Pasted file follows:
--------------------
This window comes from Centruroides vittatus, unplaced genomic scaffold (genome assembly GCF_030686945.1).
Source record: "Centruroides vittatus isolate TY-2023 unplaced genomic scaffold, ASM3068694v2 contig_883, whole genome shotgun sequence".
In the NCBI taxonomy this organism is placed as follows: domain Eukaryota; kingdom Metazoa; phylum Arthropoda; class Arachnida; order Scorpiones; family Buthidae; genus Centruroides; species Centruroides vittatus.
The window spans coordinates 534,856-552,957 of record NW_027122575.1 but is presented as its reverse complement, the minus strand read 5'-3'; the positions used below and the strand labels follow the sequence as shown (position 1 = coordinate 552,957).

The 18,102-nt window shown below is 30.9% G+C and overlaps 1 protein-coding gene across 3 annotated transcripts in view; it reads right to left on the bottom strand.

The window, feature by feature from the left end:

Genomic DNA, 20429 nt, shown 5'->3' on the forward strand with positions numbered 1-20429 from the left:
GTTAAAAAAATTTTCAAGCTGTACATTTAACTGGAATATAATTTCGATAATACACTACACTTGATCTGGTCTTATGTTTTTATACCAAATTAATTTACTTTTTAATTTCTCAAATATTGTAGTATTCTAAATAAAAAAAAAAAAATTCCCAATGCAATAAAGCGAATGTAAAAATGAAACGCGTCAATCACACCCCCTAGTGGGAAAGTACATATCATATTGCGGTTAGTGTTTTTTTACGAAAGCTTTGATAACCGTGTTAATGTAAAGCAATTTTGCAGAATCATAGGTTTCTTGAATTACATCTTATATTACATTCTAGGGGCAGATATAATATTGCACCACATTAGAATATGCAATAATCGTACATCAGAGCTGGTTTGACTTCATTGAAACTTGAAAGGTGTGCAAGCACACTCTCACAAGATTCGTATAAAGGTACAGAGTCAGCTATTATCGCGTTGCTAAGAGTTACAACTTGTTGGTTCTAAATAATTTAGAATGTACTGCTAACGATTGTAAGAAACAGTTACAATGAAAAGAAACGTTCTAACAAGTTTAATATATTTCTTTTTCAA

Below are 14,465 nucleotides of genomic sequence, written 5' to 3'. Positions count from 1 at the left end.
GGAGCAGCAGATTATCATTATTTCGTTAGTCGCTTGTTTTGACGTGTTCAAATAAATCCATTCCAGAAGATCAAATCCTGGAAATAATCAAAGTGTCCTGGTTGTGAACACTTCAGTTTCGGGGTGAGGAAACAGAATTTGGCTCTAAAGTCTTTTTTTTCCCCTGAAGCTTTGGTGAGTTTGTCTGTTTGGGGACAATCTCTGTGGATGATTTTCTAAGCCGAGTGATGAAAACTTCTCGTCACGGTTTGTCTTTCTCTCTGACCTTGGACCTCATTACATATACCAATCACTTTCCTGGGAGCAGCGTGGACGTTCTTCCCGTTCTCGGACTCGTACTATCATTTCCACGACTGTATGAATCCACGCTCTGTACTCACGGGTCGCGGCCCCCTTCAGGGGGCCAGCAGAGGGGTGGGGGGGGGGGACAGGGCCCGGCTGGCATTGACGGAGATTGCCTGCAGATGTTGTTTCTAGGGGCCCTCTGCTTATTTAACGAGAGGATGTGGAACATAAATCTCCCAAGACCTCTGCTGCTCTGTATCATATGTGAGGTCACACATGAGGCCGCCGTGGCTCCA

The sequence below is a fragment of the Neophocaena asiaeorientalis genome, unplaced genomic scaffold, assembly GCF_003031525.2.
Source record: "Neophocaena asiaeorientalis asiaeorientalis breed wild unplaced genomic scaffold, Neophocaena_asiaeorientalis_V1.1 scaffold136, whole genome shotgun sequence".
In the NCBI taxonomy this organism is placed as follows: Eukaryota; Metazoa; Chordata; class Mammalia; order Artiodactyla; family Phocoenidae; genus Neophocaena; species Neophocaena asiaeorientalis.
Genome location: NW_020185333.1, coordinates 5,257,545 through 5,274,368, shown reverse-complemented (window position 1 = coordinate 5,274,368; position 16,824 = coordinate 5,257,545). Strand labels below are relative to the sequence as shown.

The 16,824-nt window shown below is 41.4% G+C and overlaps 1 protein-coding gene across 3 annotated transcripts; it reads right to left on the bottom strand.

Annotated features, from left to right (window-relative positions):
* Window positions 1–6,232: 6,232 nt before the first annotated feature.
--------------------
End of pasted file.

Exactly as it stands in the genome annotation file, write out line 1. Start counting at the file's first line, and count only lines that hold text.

This window comes from Centruroides vittatus, unplaced genomic scaffold (genome assembly GCF_030686945.1).